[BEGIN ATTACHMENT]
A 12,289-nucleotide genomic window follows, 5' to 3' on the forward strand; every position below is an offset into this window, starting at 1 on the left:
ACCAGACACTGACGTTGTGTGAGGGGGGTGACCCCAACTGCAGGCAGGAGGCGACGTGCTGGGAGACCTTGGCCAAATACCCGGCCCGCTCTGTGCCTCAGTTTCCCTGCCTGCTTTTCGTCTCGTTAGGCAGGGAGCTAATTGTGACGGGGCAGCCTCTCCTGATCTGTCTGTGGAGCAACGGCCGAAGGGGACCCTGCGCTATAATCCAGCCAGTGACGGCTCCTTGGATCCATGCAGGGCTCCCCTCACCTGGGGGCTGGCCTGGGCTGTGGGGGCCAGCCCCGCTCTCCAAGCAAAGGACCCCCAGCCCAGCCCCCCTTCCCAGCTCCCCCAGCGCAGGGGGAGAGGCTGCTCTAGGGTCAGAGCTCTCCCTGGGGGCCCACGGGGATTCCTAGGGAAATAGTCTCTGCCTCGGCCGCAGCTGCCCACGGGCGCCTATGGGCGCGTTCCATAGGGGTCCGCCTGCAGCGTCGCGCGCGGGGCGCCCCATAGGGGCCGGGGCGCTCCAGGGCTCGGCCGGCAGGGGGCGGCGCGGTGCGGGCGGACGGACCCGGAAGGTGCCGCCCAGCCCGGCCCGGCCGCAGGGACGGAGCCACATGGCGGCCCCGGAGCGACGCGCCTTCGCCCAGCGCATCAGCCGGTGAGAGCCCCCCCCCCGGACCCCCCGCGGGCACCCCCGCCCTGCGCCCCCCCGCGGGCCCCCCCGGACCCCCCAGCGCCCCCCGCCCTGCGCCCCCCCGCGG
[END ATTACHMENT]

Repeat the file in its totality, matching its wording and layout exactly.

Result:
A 12,289-nucleotide genomic window follows, 5' to 3' on the forward strand; every position below is an offset into this window, starting at 1 on the left:
ACCAGACACTGACGTTGTGTGAGGGGGGTGACCCCAACTGCAGGCAGGAGGCGACGTGCTGGGAGACCTTGGCCAAATACCCGGCCCGCTCTGTGCCTCAGTTTCCCTGCCTGCTTTTCGTCTCGTTAGGCAGGGAGCTAATTGTGACGGGGCAGCCTCTCCTGATCTGTCTGTGGAGCAACGGCCGAAGGGGACCCTGCGCTATAATCCAGCCAGTGACGGCTCCTTGGATCCATGCAGGGCTCCCCTCACCTGGGGGCTGGCCTGGGCTGTGGGGGCCAGCCCCGCTCTCCAAGCAAAGGACCCCCAGCCCAGCCCCCCTTCCCAGCTCCCCCAGCGCAGGGGGAGAGGCTGCTCTAGGGTCAGAGCTCTCCCTGGGGGCCCACGGGGATTCCTAGGGAAATAGTCTCTGCCTCGGCCGCAGCTGCCCACGGGCGCCTATGGGCGCGTTCCATAGGGGTCCGCCTGCAGCGTCGCGCGCGGGGCGCCCCATAGGGGCCGGGGCGCTCCAGGGCTCGGCCGGCAGGGGGCGGCGCGGTGCGGGCGGACGGACCCGGAAGGTGCCGCCCAGCCCGGCCCGGCCGCAGGGACGGAGCCACATGGCGGCCCCGGAGCGACGCGCCTTCGCCCAGCGCATCAGCCGGTGAGAGCCCCCCCCCCGGACCCCCCGCGGGCACCCCCGCCCTGCGCCCCCCCGCGGGCCCCCCCGGACCCCCCAGCGCCCCCCGCCCTGCGCCCCCCCGCGG